The number of opioid prescriptions overdose deaths may have decreased amid the crisis of overuse and overprescribing. However, suicide attempts linked to some non-opioid medications replacing them have risen.
According to the study, published in the journal Clinical Toxicology, scientist looked at the consequences of drugs labeled gabapentin and baclofen, both of which are taken as opioid substitutes.
The team collected data from the U.S. Poison Centers for the National Poison Data System and noted cases including gabapentin between 2013 and 2017, and baclofen between 2014 and 2017.
Each drug is given to patients struggling with chronic illness or painful conditions long term. Chronic pain affects over 20 percent of the U.S. population or about 50 million adults. Following the number of drug overdose deaths in the U.S. hit 70,237 in 2017, primarily caused by the opioid epidemic. Health Experts started turning to other drugs to treat these chronic conditions.
Gabapentin was created to be an anti-epileptic drug used to treat nerve pain, as well as migraines, mental illness, and fibromyalgia. According to the researchers, the drug can make users feel relaxed, calm, experience a marijuana-like “high” and even euphoria. During 2012 and 2016, the number of prescriptions for the drug in the U.S. rose by 64 percent to 64 million.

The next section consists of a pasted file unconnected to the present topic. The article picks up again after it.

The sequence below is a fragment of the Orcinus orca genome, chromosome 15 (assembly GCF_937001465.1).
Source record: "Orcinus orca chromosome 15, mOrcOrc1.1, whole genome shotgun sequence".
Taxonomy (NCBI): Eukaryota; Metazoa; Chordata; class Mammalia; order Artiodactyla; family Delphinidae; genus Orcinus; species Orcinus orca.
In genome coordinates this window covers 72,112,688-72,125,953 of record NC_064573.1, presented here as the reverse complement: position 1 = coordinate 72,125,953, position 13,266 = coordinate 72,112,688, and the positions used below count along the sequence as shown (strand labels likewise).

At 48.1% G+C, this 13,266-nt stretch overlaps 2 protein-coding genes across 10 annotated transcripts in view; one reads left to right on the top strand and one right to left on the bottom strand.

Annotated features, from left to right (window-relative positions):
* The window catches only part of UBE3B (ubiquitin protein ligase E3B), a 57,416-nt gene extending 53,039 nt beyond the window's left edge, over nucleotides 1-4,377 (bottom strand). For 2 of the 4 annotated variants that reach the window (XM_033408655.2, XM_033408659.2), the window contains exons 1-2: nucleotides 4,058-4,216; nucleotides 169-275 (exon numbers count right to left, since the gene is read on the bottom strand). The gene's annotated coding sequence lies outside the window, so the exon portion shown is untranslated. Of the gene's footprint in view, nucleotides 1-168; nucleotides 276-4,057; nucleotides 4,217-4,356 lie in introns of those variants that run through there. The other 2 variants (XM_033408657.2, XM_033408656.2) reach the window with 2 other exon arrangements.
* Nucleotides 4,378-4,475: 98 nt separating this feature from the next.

Baclofen is a muscle relaxant and antispasmodic medication given to treat spasms, pain, and stiffness, including people with spinal and central nervous system disorders. Regular use has been linked to dependence and withdrawal and overdose of the drug to respiratory depression, seizures, and heart problems. The need and demand for the pill have skyrocketed since opioid prescriptions have fallen.
Suicidal thoughts and tendencies have been directly linked to both drugs, including chronic pain. According to work cited by the team, this correlates with the suicide rate in the U.S., which raised by 30 percent between 1999 and 2016.
While the drugs were studied, reported suicide attempts after people took just gabapentin increased by 80.5 percent, and by 43 percent for baclofen.
Author of the study, Kimberly Reynolds of the University of Pittsburgh, wrote, “We are seeing a worrying increase in harmful exposures to gabapentin and baclofen in U.S. adults over recent years, which may be an unintended consequence of the move away from opioid prescriptions for pain management.”
“Building a better understanding of the risks carried by these non-opioid medications is necessary so that providers and patients can make better-informed decisions about their role in pain management—and could also lead to the introduction of new public health measures.”
Reynolds added: “Patients should discuss their concerns about taking these medications with their healthcare provider.
“This research can build a better understanding of the risks so that providers and patients can make decisions regarding the role of these medications in their pain management based upon an evidence-informed risk-benefit analysis.”
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